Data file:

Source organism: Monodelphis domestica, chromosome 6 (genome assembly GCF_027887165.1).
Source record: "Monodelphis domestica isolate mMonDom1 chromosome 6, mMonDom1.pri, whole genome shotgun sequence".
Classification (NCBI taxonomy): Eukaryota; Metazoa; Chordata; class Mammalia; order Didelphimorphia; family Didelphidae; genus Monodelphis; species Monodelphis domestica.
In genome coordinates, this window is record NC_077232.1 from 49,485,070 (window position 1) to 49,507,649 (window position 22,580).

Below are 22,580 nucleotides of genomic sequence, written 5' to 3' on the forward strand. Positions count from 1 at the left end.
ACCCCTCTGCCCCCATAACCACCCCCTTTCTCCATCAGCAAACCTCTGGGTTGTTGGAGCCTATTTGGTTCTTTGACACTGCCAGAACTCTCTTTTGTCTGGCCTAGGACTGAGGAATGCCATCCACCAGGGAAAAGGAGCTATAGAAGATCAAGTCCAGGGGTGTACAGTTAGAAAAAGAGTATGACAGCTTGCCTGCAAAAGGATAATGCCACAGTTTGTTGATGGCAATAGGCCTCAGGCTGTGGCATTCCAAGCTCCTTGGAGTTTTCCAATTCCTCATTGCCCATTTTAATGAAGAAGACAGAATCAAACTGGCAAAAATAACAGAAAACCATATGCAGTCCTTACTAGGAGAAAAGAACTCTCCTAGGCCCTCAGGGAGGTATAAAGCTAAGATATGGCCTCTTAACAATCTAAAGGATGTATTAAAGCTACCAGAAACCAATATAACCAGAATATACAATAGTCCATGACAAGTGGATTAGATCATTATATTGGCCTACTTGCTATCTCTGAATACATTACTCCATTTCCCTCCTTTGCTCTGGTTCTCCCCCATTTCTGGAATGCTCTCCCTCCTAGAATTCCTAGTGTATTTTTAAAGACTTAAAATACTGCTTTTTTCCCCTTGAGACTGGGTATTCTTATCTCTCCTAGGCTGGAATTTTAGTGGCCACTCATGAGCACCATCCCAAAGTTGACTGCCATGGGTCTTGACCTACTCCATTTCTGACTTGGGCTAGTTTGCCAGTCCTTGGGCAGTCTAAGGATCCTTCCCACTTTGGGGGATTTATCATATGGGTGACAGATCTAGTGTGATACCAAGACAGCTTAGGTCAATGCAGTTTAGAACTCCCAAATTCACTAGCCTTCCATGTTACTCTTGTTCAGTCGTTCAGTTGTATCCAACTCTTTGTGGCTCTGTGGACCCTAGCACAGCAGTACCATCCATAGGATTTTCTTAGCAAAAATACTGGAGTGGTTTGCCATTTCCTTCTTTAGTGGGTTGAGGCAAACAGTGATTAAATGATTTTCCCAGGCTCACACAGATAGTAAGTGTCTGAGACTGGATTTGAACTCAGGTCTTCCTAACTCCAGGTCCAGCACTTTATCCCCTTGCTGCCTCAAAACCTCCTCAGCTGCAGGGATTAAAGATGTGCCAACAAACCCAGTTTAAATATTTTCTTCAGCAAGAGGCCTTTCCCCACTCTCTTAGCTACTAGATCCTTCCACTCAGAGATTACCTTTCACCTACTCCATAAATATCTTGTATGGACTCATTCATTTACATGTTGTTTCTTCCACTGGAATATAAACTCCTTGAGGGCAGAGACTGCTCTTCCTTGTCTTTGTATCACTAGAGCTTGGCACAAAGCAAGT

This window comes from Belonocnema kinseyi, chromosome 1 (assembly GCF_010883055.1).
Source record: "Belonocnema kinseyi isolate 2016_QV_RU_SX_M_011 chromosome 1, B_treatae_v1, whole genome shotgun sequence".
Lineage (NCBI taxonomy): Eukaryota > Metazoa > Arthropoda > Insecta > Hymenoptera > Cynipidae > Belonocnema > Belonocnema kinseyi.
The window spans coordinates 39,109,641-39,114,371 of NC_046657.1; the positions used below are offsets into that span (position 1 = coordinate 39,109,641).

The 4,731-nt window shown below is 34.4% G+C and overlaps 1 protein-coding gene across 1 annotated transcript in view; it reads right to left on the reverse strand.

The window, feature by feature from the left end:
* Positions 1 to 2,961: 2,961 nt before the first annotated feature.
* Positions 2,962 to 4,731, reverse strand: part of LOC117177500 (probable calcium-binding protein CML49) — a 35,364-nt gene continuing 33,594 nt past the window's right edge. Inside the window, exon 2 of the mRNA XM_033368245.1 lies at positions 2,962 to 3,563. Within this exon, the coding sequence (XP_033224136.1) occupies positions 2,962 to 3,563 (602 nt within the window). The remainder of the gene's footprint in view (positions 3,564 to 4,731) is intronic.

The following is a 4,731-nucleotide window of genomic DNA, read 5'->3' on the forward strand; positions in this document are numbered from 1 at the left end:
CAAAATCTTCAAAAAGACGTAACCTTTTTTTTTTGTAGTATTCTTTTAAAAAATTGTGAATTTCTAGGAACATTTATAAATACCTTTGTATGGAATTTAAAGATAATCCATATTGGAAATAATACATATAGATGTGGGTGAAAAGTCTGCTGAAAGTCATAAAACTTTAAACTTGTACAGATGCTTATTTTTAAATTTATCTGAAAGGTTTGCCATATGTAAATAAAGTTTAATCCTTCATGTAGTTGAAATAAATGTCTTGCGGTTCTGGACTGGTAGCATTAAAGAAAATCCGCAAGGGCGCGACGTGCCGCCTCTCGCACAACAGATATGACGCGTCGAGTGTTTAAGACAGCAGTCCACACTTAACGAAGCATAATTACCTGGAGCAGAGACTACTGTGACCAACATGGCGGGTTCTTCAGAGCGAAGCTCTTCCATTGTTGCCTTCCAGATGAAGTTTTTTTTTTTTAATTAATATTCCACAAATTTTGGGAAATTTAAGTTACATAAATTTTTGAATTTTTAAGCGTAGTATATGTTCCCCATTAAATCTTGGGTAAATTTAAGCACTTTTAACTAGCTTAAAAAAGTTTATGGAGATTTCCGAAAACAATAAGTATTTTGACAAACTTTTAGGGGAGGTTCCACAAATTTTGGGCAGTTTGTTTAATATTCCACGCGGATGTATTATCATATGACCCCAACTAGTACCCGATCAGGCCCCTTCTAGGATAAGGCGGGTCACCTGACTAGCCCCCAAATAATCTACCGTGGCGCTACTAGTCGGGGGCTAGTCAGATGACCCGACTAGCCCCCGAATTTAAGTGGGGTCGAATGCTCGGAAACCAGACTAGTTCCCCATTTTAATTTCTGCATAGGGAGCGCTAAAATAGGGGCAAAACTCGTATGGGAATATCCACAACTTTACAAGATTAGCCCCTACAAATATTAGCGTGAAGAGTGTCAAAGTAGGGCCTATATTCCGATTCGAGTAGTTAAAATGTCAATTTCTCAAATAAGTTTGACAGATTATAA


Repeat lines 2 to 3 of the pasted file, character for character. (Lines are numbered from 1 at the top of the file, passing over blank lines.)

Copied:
Source record: "Monodelphis domestica isolate mMonDom1 chromosome 6, mMonDom1.pri, whole genome shotgun sequence".
Classification (NCBI taxonomy): Eukaryota; Metazoa; Chordata; class Mammalia; order Didelphimorphia; family Didelphidae; genus Monodelphis; species Monodelphis domestica.